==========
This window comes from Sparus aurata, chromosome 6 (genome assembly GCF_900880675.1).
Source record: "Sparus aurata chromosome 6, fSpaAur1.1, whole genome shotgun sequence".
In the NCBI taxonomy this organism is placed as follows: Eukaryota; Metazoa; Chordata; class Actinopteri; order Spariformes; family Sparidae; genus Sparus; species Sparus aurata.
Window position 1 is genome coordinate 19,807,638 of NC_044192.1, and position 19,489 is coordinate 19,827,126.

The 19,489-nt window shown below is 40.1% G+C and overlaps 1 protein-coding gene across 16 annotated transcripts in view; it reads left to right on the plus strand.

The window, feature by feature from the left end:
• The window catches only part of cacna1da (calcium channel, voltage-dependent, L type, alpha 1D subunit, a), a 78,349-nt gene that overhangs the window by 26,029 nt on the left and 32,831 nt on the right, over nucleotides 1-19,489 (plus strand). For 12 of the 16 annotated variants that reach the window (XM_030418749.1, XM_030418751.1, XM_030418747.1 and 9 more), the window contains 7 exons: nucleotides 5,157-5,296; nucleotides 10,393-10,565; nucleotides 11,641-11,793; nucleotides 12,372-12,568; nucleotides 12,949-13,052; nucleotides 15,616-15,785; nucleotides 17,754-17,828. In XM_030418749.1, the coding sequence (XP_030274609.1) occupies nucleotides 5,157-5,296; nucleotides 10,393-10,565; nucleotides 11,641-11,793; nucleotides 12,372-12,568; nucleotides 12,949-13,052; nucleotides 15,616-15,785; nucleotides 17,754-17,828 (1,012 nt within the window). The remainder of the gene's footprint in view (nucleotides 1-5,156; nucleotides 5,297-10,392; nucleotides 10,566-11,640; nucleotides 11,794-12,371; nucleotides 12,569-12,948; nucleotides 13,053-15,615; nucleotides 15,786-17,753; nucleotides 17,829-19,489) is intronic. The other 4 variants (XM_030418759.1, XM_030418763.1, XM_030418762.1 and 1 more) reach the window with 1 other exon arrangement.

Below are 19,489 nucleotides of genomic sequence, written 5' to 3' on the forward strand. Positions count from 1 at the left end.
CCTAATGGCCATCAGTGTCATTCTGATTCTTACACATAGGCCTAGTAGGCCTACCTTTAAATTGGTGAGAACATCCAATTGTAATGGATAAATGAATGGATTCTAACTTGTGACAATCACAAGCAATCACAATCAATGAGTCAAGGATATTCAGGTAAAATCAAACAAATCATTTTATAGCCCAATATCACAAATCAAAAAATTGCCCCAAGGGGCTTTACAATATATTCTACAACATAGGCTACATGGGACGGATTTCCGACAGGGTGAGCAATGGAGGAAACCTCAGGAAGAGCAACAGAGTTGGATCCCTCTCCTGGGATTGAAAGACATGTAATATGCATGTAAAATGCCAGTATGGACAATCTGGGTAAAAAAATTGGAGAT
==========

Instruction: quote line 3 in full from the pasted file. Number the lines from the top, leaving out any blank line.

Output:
In the NCBI taxonomy this organism is placed as follows: Eukaryota; Metazoa; Chordata; class Actinopteri; order Spariformes; family Sparidae; genus Sparus; species Sparus aurata.